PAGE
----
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Environmental fate & pathways

Adsorption / desorption

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Description of key information

The key value is the geometric mean of the Koc for soil determined according to OECD Guideline 106 (von Oepen, Kördel and Klein, 1991). 

Key value for chemical safety assessment

Koc at 20 °C:
25.53

Additional information

A publication is available about a batch-equilibrium method according to OECD Guideline 106, whereby the test substance was investigated beside 49 substances (von Oepen, Kördel and Klein, 1991). Three types of soil were used: Podzol with an organic carbon content of 4.85 %, Alfisol with 1.25 % organic carbon and Sediment with 1.58 % organic carbon, respectively. The sorption equilibrium was reached within 16 hours and it was reversible to a great extent. The mass balance resulted in a recovery of greater than 80 %. For hydrophobic compounds, variation in the Koc-values of different sorbents is within one order of magnitude. For more polar compounds (like amines), the variation in sorption coefficients is up to two orders of magnitude. The sorption of amino-groups to clay-minerals or pH-dependent sorption of acids play a key role. Although several interactions contributing to the sorption process are known, it was not possible to determine the quantitative contribution of each sorption mechanism. For the test substance, the Koc values were reported as followed for Podzol, Alfisol and Sediment: 4, 163 and 508, respectively. Therefore, the geometric mean of the Koc for soil is determined as 25.53.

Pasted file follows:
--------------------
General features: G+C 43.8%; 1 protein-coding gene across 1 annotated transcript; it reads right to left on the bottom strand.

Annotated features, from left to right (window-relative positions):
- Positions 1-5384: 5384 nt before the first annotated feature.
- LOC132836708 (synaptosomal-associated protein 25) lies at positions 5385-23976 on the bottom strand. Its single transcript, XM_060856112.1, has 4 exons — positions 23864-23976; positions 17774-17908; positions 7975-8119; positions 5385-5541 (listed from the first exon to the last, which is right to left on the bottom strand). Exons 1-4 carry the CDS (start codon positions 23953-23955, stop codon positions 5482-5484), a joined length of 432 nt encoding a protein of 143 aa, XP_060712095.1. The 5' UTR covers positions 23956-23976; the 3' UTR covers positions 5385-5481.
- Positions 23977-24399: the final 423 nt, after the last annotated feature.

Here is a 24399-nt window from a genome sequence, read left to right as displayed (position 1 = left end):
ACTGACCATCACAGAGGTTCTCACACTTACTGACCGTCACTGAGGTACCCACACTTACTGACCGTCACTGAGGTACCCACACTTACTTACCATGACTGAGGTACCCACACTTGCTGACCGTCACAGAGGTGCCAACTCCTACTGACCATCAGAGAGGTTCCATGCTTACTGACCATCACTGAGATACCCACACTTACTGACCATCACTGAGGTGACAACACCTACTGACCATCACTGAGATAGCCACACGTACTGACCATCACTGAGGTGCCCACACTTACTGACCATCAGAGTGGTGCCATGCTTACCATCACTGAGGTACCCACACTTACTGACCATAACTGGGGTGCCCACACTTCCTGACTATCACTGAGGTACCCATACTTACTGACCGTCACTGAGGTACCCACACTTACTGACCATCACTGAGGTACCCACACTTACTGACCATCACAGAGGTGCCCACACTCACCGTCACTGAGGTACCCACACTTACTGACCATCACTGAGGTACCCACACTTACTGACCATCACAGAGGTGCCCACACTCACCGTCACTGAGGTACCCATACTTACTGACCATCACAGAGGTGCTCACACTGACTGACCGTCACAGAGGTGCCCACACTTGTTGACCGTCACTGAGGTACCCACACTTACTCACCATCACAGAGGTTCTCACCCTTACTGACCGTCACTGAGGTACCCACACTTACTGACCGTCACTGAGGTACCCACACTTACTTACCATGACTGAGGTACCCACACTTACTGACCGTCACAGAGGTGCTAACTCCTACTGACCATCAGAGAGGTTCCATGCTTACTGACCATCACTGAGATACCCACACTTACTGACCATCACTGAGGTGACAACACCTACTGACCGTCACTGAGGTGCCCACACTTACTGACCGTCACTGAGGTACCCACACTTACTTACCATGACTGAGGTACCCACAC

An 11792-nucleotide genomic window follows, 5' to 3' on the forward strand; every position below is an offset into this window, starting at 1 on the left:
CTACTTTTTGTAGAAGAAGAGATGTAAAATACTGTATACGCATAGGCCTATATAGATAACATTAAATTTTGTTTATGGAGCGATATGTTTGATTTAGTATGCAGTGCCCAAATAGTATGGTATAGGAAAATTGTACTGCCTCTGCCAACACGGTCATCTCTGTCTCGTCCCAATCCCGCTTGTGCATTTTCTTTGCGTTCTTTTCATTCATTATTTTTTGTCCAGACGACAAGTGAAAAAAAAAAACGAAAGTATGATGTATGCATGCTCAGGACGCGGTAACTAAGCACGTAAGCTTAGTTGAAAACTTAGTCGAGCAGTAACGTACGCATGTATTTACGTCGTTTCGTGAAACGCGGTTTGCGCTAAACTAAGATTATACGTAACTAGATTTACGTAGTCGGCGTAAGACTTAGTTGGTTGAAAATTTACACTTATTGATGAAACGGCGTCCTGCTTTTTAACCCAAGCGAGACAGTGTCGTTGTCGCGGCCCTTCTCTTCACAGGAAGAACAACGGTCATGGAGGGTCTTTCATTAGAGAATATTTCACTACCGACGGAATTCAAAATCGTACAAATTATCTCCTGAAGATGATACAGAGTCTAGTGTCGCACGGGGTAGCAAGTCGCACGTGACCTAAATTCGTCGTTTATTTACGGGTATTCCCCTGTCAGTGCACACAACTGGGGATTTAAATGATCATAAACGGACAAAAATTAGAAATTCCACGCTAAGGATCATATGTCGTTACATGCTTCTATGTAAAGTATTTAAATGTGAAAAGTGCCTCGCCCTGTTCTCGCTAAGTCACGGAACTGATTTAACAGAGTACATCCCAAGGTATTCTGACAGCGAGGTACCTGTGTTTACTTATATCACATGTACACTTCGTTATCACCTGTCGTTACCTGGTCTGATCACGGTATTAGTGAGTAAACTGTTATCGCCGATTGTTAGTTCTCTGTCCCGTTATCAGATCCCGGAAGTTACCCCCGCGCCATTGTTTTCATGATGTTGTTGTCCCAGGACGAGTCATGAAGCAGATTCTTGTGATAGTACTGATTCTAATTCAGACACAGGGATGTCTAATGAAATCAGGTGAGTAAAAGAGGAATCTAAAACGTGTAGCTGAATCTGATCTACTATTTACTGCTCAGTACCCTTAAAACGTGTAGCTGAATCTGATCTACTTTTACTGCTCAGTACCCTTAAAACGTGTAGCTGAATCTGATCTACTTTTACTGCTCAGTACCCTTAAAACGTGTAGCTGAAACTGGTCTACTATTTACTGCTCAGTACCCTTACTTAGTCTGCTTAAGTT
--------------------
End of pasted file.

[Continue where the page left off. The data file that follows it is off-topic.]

As supporting information, the computer tool EPIWIN calculates the soil adsorption coefficient also concerning the MCI method, which gave a Koc of 8.158 L/kg (Chemservice S.A., 2010).

The adsorption coefficients for Montmorillonite, Kaolinite, and marine sediment were determined in a batch equilibrium experiment by Wang and Lee (1993). Beside the different adsorption coefficients (please refer to table 9 Overview of studies on adsorption / desorption), the scientists presented the following statements: Adsorption of amines by Montmorillonite and Kaolinite is consistent with control by electrostatic attraction as well as by van der Waals forces and this could be an important control on the distribution of these organic compounds in sediment porewaters. Adsorption of amines by clays and also by FP sediment is essentially a reversible process.

In a study conducted by Wang and Lee in former times (1990), the adsorption coefficient of marine sediment was determined as 2.4 - 4.7, whereby salinity will significantly reduce the adsorption of amines onto freshwater sediments. Beside the soil adsorption procedure, removal of amines from uncontaminated seawater can occur by bacterial uptake (incorporation plus respiration). In relationship to the organic and clay mineral content, the exchangeable and fixed dimethylamine concentration will vary among different sediments. In Flax point sediment seasonal variations were observed for the concentrations of dimethylamine.

[LogKoc: 1.41]